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Turnstones, Point, Truro, Cornwall, TR3 6NB




0870 760 7360

Ski Instructor Courses

Ski Instructor Courses

How to become a ski instructor

One of the questions we are asked most is "How do I go about becoming a ski instructor". This article is designed to answer those questions, but if you have any specific questions, please feel free to call and speak direct to one of our BASI trainers on 0870 760 7360 (option 3) who will happily make time for a chat.

For most people starting out on a career as a ski instructor or even just wanting to get to a minimum level to be able to teach part-time, the first base to get to is the BASI Level 2. On the way you will need to do the BASI Level 1 which is a qualification in its own right and will allow you to teach on dry slopes and in snowdomes in the UK, but if you have aspirations to teach in the mountains abroad, you will need to be a Level 2.

Getting to BASI Level 2 requires you to complete the following modules. There are two ways to complete these modules, either independently or as part a residential course. More on that can be found below.

Once you have achieved your BASI Level 2, your work prospects are very good. Level 2's leave the courses with ICE and go on to work in Switzerland, Austria, Italy, Andorra, USA, Canada, Australia, New Zealand and Japan. For working in France, please read this article.

At ICE we offer extensive employment advice and careers advice for people on the courses and if you wish to work after your course we can certainly help you achieve these goals. ICE is a well known international training centre and many of the ski schools that you are likely to be applying to will know us and will have employed former students and rely on the high standards that we keep. A reference from ICE is a major boost to any job application.

There are two routes to complete the modules required to get you to this level.

Route 1 - Residential Course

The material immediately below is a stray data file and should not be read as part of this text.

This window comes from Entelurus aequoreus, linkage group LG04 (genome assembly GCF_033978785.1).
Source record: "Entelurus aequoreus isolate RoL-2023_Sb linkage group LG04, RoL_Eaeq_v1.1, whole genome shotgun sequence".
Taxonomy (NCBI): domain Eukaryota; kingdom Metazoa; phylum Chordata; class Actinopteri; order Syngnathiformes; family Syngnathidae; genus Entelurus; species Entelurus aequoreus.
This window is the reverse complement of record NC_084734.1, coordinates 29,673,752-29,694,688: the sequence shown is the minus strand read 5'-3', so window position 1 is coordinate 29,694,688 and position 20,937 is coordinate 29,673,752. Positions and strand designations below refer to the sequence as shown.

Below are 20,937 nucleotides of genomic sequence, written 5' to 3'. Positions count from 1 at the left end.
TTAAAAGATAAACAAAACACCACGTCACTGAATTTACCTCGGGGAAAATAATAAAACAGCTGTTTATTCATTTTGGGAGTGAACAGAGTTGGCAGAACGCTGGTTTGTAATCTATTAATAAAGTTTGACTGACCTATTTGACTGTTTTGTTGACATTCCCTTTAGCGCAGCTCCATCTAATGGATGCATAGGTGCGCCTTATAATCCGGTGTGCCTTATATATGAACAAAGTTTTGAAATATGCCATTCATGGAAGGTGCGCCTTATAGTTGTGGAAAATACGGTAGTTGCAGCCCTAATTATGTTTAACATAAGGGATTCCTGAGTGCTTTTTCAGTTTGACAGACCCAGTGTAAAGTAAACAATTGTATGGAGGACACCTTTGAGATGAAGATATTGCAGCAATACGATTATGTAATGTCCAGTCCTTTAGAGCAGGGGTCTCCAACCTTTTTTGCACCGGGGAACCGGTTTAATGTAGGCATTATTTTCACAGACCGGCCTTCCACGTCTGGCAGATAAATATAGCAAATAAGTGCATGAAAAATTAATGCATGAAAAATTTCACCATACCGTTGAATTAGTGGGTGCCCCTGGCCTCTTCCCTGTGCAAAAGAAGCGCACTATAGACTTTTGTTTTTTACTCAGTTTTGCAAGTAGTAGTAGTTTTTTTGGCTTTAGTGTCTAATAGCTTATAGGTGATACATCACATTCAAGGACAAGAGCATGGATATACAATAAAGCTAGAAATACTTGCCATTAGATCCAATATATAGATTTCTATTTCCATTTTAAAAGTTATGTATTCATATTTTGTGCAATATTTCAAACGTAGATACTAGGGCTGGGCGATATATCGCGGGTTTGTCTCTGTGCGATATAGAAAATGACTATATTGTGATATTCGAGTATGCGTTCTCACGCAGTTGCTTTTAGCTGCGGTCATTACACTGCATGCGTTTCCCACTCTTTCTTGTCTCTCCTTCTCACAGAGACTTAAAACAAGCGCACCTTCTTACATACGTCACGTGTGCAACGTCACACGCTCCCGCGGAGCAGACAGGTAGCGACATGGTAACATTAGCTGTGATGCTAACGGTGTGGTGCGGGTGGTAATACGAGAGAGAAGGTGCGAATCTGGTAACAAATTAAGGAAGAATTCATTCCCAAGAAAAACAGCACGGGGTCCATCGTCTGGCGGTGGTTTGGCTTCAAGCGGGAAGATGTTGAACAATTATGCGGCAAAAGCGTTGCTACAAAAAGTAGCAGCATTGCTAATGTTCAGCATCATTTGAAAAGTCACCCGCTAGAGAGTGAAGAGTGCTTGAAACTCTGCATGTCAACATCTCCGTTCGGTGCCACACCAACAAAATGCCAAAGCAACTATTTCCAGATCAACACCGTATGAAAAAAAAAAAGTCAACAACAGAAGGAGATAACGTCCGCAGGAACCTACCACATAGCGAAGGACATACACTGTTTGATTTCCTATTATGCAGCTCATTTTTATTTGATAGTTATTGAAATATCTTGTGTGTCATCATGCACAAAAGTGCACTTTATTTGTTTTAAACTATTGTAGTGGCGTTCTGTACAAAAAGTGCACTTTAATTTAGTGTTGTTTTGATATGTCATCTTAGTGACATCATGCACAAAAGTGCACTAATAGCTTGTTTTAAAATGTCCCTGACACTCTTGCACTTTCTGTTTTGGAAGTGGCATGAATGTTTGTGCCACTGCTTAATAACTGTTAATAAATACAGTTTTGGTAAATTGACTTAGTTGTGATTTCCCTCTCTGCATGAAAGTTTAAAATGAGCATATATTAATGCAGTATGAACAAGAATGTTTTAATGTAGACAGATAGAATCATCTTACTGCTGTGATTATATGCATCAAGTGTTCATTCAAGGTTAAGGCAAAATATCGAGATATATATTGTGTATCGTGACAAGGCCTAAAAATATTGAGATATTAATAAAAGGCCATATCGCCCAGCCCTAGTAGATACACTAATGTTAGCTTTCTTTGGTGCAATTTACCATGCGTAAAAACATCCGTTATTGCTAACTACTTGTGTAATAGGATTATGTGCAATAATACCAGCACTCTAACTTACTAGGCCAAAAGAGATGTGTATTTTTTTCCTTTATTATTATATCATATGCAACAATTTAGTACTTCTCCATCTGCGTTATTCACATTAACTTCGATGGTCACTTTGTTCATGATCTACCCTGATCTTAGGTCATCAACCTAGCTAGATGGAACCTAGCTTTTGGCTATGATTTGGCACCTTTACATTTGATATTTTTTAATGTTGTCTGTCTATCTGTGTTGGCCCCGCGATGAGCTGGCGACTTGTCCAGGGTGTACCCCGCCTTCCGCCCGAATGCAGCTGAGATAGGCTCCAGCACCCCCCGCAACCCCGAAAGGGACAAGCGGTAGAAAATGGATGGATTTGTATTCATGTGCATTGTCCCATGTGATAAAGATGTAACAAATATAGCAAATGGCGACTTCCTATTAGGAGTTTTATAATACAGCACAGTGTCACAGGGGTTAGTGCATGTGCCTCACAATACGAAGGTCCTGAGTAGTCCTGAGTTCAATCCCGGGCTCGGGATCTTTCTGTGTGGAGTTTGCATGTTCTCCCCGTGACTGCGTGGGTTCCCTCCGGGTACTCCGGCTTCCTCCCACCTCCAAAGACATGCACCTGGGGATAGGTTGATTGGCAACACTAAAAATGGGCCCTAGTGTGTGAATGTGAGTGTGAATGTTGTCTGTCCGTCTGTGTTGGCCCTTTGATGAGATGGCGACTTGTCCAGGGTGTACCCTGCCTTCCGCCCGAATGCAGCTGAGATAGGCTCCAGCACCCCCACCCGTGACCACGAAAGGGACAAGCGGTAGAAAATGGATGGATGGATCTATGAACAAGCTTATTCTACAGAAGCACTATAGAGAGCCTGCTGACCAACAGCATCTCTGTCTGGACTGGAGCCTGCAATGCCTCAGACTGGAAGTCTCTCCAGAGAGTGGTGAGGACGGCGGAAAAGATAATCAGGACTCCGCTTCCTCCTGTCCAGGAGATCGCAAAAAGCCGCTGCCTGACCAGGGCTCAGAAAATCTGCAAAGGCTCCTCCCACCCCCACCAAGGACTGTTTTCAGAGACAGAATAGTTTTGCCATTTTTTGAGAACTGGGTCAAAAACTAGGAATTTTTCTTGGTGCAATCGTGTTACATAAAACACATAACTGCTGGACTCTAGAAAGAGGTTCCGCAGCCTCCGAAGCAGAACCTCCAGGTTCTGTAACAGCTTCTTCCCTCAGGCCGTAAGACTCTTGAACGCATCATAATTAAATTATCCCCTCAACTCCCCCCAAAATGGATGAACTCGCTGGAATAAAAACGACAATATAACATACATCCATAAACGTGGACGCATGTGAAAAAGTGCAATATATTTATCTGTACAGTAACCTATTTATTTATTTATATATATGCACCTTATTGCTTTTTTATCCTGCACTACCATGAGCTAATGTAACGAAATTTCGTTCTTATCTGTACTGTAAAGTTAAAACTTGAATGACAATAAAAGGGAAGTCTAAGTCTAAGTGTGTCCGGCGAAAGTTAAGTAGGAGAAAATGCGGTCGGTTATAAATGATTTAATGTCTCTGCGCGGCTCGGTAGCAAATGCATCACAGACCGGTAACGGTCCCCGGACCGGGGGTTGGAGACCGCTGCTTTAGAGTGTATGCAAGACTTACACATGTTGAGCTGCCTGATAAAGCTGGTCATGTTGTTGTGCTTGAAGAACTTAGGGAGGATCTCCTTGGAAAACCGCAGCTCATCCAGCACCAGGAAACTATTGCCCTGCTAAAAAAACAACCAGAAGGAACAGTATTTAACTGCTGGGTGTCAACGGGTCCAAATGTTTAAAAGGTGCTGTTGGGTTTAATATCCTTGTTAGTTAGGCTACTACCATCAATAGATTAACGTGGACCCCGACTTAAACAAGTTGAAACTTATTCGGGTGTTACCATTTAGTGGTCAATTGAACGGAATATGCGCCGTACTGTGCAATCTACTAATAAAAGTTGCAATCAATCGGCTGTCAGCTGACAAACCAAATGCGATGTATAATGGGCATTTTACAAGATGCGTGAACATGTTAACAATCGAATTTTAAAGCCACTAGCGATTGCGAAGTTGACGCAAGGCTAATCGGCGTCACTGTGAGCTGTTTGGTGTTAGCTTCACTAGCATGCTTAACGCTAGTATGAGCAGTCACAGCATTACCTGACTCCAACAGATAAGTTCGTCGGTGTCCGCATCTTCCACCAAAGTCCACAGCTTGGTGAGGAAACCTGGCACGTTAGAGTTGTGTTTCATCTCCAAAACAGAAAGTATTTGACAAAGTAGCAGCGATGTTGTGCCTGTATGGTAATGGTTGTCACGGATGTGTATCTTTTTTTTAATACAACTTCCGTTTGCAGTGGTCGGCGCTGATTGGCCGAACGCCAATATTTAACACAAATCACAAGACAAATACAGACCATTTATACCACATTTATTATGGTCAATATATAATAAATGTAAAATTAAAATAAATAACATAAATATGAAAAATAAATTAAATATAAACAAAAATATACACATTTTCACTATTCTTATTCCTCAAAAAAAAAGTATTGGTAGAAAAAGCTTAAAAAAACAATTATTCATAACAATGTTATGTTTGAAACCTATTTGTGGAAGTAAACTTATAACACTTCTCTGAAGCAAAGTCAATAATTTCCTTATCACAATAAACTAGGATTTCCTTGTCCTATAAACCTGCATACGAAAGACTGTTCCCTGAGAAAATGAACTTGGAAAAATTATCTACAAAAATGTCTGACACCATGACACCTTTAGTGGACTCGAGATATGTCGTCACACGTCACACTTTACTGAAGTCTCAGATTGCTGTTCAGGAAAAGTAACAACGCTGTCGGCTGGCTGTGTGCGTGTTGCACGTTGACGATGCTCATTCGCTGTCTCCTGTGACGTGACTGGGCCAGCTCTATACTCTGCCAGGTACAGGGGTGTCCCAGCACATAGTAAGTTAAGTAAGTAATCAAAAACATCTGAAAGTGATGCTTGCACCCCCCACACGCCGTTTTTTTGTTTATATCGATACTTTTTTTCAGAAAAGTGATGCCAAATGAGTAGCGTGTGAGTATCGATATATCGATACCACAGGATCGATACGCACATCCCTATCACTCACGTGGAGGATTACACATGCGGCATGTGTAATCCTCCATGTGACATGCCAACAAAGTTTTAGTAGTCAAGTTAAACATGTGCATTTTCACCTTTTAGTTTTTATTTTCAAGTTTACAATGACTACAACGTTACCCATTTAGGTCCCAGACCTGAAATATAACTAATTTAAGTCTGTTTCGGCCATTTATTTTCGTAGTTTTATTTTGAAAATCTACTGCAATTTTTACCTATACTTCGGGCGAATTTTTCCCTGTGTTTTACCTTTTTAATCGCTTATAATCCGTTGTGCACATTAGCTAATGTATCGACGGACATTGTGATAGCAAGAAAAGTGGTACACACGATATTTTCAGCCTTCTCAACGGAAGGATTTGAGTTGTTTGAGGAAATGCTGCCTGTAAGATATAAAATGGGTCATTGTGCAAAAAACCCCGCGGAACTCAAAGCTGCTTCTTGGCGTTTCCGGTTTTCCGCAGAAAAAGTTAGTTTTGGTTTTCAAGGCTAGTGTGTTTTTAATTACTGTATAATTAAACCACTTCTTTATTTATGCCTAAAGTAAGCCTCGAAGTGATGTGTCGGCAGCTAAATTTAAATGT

ICE offers a wide range of fastrack courses in the winter in Val d'Isere and on the glacier in Tignes in the summer. The fastrack courses provide all the modules listed above, including the required amount of hours experience so that when you leave the course, you have everything you need to go and start working the following day and many people do just that. The courses also include accommodation, evening meals and liftpass, so everything is taken care of and the hassle is removed. Below is a summary of the residential courses and clicking them will lead you to more information on each course.

  • 10 Week Gap Course - BASI Level 1 and 2, all modules included. Course finishes in time for Easter holidays where work can be secured if you wish.
  • 6 Week Gap Course - BASI Level 1 and 2, all modules included. Course finishes in time for Easter where work can be secured if you wish.
  • 5 Week Gap Course - BASI Level 1 and 2, all modules included. Course finishes in time for February half-term where work can be secured if you wish.
  • 4 Week Gap Course - BASI Level 1, all modules included.

Route 2 - Independent Courses

If you do not have time to benefit from a residential course, you can do these modules listed above for Level 1 and 2 separately in your own time. Typically it will take at least a ski season to do them all, or maybe longer depending on the amount of time you can commit to courses and required training. ICE offer the BASI Level 1, BASI Level 2 and First Aid courses on an independent basis. You will need to arrange the other modules yourself and also arrange your own accommodation, food, liftpass and travel, since courses are run on a course-only basis.

Which route should I take?

Deciding whether to go down the residential or independent route depends mostly on the time you have to devote to a course. By the time you take into consideration the costs of travelling, accommodation and liftpasses etc, there is not much to choose between the two routes in terms of price, so your decision will largely be determined by time rather than budget.

If you have the time to spare and feel you would benefit from the concentrated period of training that is on offer, the 10 week course will bring your level on the most.

If time is a little more restricted and you are on more of a budget, the 6 week course will be worth looking at. This is quite simply the fastest and cheapest way of getting qualified to this level that can be done anywhere in the World. You will be qualified mid-way through the season which means you will be free to work through the second half if you wish. However, 6 weeks is less time in which to train so it is advisable to be at a good level before attending this course as there is less time make changes. 16 weeks on snow is a good guideline for entry onto this course, although it is only a guide and not a requirement. If you feel you would benefit from the extra training, you may be better off on the 10 week course.

If you can only manage a week or two each season then you will be best to go down the independent route. Start by booking a BASI Level 1 course and your trainer on the course will be able to give you advice on your future training once they have seen you ski. If you need extra training to get to the required level, you can always join one of our Performance and Preparation courses which will help you get to where you need to be.

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